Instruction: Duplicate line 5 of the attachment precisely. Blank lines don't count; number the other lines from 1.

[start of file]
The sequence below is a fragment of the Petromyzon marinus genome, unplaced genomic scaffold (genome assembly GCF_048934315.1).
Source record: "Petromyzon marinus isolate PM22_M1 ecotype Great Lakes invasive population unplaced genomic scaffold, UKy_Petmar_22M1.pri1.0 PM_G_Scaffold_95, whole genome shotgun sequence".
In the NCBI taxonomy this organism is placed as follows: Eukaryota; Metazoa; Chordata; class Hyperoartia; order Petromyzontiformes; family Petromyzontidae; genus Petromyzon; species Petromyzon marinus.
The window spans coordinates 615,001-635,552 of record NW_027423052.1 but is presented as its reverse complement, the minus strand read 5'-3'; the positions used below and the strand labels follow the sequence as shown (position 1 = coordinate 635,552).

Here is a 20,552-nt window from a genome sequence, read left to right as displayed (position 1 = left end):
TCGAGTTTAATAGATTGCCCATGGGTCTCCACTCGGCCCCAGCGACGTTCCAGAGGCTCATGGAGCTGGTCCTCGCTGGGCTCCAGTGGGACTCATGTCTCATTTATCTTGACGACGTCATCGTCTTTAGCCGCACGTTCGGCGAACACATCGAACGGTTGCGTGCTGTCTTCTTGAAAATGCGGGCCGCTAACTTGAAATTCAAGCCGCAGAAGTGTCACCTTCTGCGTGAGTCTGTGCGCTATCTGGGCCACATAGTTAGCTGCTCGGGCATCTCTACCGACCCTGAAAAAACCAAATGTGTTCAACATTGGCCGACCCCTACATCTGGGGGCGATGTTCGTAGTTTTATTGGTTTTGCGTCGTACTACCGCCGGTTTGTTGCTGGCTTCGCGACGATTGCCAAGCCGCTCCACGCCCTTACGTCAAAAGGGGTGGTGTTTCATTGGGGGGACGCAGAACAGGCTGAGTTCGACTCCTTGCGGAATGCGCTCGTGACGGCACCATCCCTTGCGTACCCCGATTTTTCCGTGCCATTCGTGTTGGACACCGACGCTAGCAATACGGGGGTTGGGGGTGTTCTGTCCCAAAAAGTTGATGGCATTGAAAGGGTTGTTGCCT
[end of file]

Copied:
Here is a 20,552-nt window from a genome sequence, read left to right as displayed (position 1 = left end):